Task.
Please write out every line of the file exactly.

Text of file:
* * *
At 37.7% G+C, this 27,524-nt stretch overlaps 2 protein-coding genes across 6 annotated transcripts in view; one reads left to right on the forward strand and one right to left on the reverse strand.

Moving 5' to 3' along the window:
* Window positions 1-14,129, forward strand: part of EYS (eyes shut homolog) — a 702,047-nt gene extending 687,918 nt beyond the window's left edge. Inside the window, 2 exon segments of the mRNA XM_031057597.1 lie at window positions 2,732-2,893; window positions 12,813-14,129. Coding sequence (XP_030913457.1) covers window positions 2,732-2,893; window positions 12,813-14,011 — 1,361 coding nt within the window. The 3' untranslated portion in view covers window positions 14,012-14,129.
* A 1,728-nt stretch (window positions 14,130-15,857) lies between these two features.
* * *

At 37.7% G+C, this 27,524-nt stretch overlaps 2 protein-coding genes across 6 annotated transcripts in view; one reads left to right on the forward strand and one right to left on the reverse strand.

Moving 5' to 3' along the window:
* Window positions 1-14,129, forward strand: part of EYS (eyes shut homolog) — a 702,047-nt gene extending 687,918 nt beyond the window's left edge. Inside the window, 2 exon segments of the mRNA XM_031057597.1 lie at window positions 2,732-2,893; window positions 12,813-14,129. Coding sequence (XP_030913457.1) covers window positions 2,732-2,893; window positions 12,813-14,011 — 1,361 coding nt within the window. The 3' untranslated portion in view covers window positions 14,012-14,129.
* A 1,728-nt stretch (window positions 14,130-15,857) lies between these two features.